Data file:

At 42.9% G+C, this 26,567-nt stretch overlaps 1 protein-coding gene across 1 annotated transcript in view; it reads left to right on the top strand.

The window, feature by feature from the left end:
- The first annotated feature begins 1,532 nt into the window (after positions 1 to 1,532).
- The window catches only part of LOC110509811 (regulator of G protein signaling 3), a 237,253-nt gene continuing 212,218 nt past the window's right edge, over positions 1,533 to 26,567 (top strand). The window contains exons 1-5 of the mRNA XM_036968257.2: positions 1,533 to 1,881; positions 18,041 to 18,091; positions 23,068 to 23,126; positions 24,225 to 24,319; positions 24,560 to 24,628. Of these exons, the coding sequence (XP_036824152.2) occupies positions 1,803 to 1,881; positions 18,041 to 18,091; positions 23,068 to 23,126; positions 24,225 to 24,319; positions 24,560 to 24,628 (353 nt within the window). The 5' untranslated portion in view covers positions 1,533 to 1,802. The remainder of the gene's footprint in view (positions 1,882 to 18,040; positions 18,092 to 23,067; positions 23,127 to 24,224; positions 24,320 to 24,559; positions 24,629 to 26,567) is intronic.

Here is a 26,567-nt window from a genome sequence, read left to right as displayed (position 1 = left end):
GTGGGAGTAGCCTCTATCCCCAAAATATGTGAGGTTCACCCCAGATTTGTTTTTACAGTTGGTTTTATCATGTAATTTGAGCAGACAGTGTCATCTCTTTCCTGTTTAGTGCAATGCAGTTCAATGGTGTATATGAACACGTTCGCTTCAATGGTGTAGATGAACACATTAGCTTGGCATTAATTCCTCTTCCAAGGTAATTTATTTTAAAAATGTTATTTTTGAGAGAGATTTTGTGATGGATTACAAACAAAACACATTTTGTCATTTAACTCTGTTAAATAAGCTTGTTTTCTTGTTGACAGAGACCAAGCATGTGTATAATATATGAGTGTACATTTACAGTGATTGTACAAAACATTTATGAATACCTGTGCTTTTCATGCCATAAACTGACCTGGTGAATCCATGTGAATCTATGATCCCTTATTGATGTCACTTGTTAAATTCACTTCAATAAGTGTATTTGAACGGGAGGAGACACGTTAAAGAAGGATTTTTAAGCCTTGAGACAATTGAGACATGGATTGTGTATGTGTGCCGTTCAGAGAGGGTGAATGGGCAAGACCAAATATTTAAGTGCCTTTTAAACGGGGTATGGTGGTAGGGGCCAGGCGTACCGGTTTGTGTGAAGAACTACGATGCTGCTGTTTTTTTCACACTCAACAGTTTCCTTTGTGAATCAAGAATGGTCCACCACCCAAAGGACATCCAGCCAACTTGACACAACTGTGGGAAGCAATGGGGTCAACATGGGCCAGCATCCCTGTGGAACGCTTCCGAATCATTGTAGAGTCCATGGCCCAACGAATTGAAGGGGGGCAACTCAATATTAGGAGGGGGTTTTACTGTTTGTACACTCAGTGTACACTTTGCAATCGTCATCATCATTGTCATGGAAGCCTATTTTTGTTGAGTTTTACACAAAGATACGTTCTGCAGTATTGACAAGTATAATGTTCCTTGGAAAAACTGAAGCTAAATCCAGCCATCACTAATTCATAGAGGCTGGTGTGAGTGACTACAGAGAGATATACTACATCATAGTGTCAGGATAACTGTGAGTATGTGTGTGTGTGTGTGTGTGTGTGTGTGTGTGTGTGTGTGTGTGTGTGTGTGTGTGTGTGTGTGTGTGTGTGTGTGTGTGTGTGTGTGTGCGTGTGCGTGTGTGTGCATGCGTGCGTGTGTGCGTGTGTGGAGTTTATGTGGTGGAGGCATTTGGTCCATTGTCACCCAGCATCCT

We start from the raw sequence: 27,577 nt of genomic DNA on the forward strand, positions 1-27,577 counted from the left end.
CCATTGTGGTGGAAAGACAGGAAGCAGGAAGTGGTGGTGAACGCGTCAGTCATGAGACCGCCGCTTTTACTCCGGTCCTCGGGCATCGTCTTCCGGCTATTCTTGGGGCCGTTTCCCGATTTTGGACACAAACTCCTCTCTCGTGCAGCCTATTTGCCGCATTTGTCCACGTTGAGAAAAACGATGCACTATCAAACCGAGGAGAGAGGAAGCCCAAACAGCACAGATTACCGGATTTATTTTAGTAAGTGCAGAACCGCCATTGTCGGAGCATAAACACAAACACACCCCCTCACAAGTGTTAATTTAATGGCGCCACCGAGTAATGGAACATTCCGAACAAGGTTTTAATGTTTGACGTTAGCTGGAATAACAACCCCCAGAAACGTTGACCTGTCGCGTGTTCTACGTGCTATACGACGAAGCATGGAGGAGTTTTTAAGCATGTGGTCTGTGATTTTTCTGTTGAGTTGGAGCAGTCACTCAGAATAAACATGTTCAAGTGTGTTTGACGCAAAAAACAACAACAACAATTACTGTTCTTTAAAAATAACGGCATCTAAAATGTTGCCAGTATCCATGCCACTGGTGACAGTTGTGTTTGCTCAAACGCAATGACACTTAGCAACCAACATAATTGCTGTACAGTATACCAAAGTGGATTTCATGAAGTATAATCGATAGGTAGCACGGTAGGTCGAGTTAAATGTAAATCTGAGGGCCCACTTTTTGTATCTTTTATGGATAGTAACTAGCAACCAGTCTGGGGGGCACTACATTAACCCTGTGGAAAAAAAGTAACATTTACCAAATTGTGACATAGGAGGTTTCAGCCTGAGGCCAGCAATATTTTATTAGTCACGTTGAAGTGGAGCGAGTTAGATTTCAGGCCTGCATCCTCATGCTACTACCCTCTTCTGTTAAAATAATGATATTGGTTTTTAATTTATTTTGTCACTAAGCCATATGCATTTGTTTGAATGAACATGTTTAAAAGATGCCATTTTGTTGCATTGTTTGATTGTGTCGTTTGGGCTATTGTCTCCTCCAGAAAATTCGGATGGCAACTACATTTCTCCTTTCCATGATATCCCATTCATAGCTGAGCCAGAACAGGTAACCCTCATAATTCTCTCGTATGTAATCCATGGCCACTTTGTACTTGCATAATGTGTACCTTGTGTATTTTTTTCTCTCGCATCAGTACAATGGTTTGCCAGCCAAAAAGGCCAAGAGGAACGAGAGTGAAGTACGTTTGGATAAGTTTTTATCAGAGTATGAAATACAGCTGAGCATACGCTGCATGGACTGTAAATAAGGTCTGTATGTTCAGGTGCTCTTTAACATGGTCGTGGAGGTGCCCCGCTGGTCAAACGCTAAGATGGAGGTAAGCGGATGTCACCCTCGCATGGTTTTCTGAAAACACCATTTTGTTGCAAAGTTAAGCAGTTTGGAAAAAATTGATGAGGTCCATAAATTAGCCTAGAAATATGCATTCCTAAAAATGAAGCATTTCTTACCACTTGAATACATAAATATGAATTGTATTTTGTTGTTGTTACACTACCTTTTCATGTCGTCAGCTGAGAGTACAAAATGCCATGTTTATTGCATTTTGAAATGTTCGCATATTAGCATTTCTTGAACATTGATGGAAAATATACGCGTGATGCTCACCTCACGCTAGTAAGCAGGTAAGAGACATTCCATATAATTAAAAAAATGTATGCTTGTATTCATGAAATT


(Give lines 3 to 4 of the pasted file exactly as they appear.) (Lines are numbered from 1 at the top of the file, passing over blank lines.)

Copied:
- The first annotated feature begins 1,532 nt into the window (after positions 1 to 1,532).
- The window catches only part of LOC110509811 (regulator of G protein signaling 3), a 237,253-nt gene continuing 212,218 nt past the window's right edge, over positions 1,533 to 26,567 (top strand). The window contains exons 1-5 of the mRNA XM_036968257.2: positions 1,533 to 1,881; positions 18,041 to 18,091; positions 23,068 to 23,126; positions 24,225 to 24,319; positions 24,560 to 24,628. Of these exons, the coding sequence (XP_036824152.2) occupies positions 1,803 to 1,881; positions 18,041 to 18,091; positions 23,068 to 23,126; positions 24,225 to 24,319; positions 24,560 to 24,628 (353 nt within the window). The 5' untranslated portion in view covers positions 1,533 to 1,802. The remainder of the gene's footprint in view (positions 1,882 to 18,040; positions 18,092 to 23,067; positions 23,127 to 24,224; positions 24,320 to 24,559; positions 24,629 to 26,567) is intronic.